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Victoria law firm says suit will change trucking industry

By Gheni_Platenburg
Dec. 7, 2011 at 6:07 a.m.
Updated Dec. 8, 2011 at 6:08 a.m.


MORE INFO.

Go to JohnLinday- Foundation.org and SleepApnea-Kills.org.

The John Lindsay case was chosen as the first project of the newly formed Justice Media Lab, a legal media services and technology company, that incorporated a hard-hitting advocacy/legislative/PR component centered on a JML produced video of the Lindsay family story.

After losing their father in a 2010 crash involving a tractor-trailer, a New Braunfels family has received a settlement of more than $3 million.

In an industry first, Celadon, a major Canadian trucking firm, said in a recent legal settlement that a driver's sleep apnea most likely led to the death of John Lindsay in an accident that occurred in May 2010.

Wanda Lindsay, John Lindsay's widow, and the couple's three children filed the lawsuit against Celadon Trucking Co. and its driver in July 2010 in Dallas County.

The parties reached a $3.25 million settlement.

"We are relieved to have it over and behind us so we can focus on the work of the foundation," said Wanda Lindsay, who along with her children created the John Lindsay Foundation in May 2011 to educate people about the dangers of sleep apnea in commercial trucking.

"We couldn't just bury John and do nothing," Lindsay said. "It would have been a dishonor."

The Lindsay family was represented by Jim Cole and the Victoria-based Cole, Cole & Easley law firm.

"This is the first case in which a trucking company has acknowledged a death resulting from a driver with sleep apnea," Cole said in a press release. "This will have a national impact on the trucking industry."

Messages left for Celadon seeking a comment were not returned Wednesday evening.

Wanda Lindsay and Jim Cole traveled to Washington D.C. on Wednesday to make their case to a joint committee meeting of the Federal Motor Carrier Safety Administration's advisory committee and the Medical Review Board.

The purpose of the meeting was to discuss sleep apnea and proposed new rules.

Cole said the committee adopted a recommendation to establish a proposed sleep apnea standard, something that has been recommended since 1988.

"For 30 years, this has been attempted and finally something has happened. We are very pleased," said Cole. "It had a lot to do with Wanda's testimony."

John and Wanda Lindsay were traveling on May 7, 2010, on Interstate 30 near Texarkana shortly after noon when they entered a construction zone where the traffic came to a stop.

The last car in a line of stopped cars approximately three miles long, the Lindsays were rear-ended by a 40-ton tractor-trailer traveling 65 mph in a construction zone with its cruise control on at the time of the crash.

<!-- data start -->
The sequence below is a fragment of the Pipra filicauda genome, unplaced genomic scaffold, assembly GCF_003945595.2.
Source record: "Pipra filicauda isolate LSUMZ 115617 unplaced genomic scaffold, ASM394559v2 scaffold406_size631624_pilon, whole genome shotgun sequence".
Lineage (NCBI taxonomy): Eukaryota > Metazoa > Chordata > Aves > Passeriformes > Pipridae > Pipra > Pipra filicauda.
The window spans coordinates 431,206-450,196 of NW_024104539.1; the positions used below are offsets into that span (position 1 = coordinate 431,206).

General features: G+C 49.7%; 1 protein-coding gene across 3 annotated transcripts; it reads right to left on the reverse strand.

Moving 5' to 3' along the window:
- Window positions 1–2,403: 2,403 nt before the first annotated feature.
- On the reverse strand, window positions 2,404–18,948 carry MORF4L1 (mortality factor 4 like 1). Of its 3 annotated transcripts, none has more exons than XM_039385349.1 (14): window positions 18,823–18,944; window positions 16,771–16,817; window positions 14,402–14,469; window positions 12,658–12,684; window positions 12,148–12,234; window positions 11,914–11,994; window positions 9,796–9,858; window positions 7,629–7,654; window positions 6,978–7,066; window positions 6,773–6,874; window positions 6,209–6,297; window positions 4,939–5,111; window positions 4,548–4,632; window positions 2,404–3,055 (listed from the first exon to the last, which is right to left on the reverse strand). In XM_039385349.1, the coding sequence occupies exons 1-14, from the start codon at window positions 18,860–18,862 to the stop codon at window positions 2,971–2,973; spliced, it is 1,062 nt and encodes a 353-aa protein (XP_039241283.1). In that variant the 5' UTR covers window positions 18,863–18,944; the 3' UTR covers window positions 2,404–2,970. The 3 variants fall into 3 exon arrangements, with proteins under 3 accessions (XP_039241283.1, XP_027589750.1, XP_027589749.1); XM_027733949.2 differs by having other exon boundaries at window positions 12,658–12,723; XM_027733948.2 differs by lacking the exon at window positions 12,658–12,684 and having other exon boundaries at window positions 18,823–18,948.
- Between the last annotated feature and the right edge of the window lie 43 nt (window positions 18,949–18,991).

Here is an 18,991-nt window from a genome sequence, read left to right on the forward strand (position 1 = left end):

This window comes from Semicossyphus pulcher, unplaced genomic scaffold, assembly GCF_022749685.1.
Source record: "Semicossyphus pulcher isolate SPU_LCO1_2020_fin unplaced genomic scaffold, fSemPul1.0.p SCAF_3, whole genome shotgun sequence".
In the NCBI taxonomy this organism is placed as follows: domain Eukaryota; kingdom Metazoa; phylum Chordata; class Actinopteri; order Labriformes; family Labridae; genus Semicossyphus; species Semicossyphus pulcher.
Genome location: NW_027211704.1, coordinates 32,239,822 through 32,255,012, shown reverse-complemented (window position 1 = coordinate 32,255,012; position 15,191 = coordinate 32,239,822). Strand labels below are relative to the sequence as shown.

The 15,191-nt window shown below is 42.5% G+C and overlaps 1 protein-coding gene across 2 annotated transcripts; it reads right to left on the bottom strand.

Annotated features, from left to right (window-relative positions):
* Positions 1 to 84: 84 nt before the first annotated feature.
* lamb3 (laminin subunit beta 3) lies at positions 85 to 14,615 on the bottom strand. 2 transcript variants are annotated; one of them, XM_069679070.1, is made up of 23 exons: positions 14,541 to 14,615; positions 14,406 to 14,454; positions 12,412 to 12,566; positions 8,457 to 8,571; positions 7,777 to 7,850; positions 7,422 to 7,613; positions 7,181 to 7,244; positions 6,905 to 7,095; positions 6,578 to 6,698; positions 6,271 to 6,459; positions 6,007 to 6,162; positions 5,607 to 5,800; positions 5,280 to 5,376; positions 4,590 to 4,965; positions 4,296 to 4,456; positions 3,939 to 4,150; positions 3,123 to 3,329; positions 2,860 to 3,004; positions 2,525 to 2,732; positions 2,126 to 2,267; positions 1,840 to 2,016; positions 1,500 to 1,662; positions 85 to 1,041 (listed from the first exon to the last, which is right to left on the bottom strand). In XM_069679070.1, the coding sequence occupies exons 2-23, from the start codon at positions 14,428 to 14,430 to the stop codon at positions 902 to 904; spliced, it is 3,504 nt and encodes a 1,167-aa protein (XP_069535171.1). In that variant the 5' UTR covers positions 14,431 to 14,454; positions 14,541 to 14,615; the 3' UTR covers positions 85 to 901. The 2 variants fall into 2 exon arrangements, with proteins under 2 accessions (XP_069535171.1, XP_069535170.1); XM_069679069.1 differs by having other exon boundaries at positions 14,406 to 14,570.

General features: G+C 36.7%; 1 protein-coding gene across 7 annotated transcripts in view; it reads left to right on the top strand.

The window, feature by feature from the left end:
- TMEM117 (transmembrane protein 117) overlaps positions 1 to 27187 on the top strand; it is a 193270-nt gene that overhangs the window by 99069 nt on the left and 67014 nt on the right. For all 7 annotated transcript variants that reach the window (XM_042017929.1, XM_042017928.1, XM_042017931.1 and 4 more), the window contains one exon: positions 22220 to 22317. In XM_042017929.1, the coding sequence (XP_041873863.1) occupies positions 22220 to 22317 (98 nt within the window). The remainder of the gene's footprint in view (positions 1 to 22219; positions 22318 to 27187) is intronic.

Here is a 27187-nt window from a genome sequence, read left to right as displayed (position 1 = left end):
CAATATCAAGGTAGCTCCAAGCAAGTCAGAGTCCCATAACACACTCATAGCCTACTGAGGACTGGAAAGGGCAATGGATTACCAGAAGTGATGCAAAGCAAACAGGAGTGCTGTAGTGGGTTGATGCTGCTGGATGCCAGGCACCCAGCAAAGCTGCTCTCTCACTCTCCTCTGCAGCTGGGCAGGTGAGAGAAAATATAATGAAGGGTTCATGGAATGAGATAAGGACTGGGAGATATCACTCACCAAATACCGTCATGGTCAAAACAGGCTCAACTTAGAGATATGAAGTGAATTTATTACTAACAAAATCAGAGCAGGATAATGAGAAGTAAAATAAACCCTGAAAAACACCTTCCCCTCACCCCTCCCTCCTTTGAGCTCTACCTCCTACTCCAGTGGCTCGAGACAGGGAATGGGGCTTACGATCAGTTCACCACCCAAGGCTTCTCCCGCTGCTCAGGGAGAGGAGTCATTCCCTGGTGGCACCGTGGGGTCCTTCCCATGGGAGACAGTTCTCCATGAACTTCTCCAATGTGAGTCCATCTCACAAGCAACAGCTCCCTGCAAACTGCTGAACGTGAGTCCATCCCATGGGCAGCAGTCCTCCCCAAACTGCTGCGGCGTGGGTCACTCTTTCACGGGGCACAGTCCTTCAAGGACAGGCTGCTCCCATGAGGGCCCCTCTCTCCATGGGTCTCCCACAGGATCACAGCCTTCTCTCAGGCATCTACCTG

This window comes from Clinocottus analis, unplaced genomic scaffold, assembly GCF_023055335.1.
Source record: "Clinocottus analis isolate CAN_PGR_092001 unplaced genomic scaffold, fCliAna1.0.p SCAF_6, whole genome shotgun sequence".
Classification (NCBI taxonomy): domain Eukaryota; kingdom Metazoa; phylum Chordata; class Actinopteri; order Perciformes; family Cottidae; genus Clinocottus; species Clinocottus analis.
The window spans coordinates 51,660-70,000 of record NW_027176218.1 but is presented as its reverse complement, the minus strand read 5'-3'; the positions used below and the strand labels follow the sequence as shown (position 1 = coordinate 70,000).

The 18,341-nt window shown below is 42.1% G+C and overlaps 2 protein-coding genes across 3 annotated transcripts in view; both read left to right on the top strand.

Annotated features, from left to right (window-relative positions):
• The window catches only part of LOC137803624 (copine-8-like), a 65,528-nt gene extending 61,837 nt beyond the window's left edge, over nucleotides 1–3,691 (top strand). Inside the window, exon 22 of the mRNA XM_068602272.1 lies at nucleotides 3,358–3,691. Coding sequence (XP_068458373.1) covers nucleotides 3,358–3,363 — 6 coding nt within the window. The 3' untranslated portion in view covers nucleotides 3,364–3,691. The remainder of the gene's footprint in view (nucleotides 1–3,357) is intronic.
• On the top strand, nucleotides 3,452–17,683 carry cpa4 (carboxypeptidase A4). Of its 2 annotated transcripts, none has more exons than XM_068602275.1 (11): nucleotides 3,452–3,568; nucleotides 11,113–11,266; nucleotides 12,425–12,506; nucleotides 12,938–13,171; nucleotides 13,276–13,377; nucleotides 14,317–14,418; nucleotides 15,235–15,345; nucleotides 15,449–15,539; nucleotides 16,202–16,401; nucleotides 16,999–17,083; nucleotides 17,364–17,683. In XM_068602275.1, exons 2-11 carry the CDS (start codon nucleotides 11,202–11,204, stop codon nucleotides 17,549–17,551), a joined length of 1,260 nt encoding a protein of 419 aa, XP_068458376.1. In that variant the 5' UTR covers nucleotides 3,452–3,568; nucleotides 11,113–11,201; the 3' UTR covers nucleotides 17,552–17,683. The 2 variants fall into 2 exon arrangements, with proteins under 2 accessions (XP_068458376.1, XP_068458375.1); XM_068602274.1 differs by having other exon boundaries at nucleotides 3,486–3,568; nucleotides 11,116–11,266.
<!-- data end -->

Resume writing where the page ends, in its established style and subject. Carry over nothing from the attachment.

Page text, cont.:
John Lindsay died of massive injuries from in the crash while Wanda Lindsay suffered serious injuries.

After the wreck, it was learned that the truck driver had severe uncontrolled sleep apnea at the time and that he had been fired from his previous job for refusing to have a sleep study performed on him, said the press release.

Also, 30 additional companies refused to hire him before he was hired by Celadon.

Wanda Lindsay said the truck driver responsible for her husband's death was placed on unpaid leave and said in a previous deposition that he fully expected to go back to work at Celadon.

No criminal charges were ever filed against him.

It is generally accepted among industry experts that approximately 30 percent of truck drivers have sleep apnea, the press release said.

As part of the settlement, Celadon agreed to take steps to better protect the traveling public from dangers associated with truck drivers with sleep apnea.

Celadon committed to examine - with the assistance of Dr. Charles Czeisler, a nationally recognized sleep expert at Harvard Medical School - its operations and policies to look for every opportunity to prevent what happened to the Lindsay family from happening to other families.

Additionally, Celadon agreed to educate its drivers about the dangers related to sleep apnea and truck driving.

Celadon agreed that Czeisler may use information he learned through the work he did for Celadon to lobby for changes in regulations and in industry practices to prevent sleep apnea related crashes.

"There's nothing we can do to bring John back, as much as we would like that. But at least his death is not a total loss. Some good has come out of it. This is a way for us to continue to help people and do it in his memory," said Wanda Lindsay. "It's not going to happen overnight, but it's a huge step in the right direction."

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